Last Updated on September 6, 2013.
According to Lianne McLeod, DVM, former About.com Guide, “African pygmy hedgehogs are pretty well-equipped to defend themselves from other pets and seem to tolerate other pets quite well.”
A huffing and puffing ball of prickles may intimidate some cats and dogs, which could be just enough to keep them at a safe distance. The compatibility between pets will depend on each pet’s personality. Many hedgehog owners and enthusiasts have had positive experiences introducing hedgehogs to other pets. Some hedgehogs may develop bonds with other pets, and even sleep and play together.
Protect Your Hedgehog
- It is important for your hedgehog’s cage to be safe and secure from other pets until you know how they will interact.
- All pet interactions should be closely monitored until you are sure your pets are safe in each other’s presence.
- Even though hedgehogs have a great built in defense system, their spiny coat of armor is not 100% protection from enemies or tormentors.
- Some pets may simply be annoying to hedgehogs rather than dangerous, but one should protect their pet hedgehog from a miserable life.
- Remember: accidents are called “accidents” because we don’t anticipate the danger or harm.
- All pet interactions should be carefully monitored from being injured or torment.
- Torment can included excessive barking at your hedgehog or attempting to roll your hedgehog like a ball.
- Another word of caution: bacteria can be transmitted between pets.
- What is normal bacterial flora for one pet may cause problems with other pets.
- We have noticed a trend in families who own birds and/or reptiles and hedgehogs.
- These families seem to have an increase in bacterial infections including Giardia, Coccidia, and Clostridium in their hedgehogs.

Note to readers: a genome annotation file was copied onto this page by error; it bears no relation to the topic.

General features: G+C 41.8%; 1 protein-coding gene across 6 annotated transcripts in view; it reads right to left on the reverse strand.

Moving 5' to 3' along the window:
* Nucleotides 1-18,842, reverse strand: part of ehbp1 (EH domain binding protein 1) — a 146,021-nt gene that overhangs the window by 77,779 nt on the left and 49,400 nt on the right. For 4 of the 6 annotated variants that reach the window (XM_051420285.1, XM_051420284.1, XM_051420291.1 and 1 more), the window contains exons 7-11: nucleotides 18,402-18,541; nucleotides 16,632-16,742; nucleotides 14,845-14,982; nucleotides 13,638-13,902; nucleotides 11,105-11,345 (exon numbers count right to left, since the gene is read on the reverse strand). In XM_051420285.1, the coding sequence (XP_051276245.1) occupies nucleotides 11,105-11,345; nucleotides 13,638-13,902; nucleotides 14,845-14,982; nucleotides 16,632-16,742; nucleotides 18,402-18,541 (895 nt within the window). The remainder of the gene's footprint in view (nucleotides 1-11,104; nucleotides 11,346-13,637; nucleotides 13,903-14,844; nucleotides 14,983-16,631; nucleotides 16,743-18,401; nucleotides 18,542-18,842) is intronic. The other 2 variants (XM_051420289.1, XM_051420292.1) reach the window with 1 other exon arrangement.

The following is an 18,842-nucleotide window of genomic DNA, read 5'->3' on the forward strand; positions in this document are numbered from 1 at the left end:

- No studies (to our knowledge) have been done on this topic but since this is a trend we have noticed, we think it warrants our expressed concern.
- Please consult your veterinarian about these risks.
Dogs and Cats
- Dogs that are “hunters” or very playful may not do well with your hedgehog. This type of dog may become so enthralled with your hedgehog that it doesn’t notice the hedgehog’s prickliness.
- Your hedgehog should not be a toy for your other pets. Sometimes, overly curious pets can intimidate or scare your hedgehog. You don’t want the hedgehog to be afraid or nervous, so you need to carefully supervise all pet interaction.
- The average dog and cat will quickly gain respect for your little ball of prickles, especially when its curious nose gets poked!
- This is a great article for those considering introducing their dogs to their hedgehog. Can Hedgehogs & Terriers Get Along? Socialization is an Issue! http://terrierlover.com/2008/03/can-hedgehogs-terriers-get-along-socialization-is-an-issue/
- One simple way to make an introduction is to cuddle the hedgehog in your arms and then allow curiosity of your cat or dog to take over.
- Many times, your cat or dog will receive a poke in the nose and gain a strong respect for your new pet.
- One concern is that your hedgehog may be fearless and attempt to chase or torment your dog or cat. This might be funny but it is important to protect your other pets from undue stress.
- Ferrets are miniature hunters who may be more dangerous to your hedgehog than the average dog or cat.
- Rats and ferrets are known to bite, causing severe puncture wounds to hedgehogs.
- We have seen some nasty pet rat bites and quill chewing on a hedgehog that played “well” with the rat. Since hedgehogs do little other than huff, they can still receive a nasty bite. Rabbits and hedgehogs have been known to do okay with each other but others have attested that problems have occurred.
- Nervous pets are not recommended to be in contact with hedgehogs as the hedgehog may make them more nervous.
- Mice, gerbils, and hamsters may be in danger when around hedgehogs. Hedgehogs naturally eat small animals they can catch in the wild, so it is best to not test their instinct.
Primary Author: Gail Dick, Millermeade Farms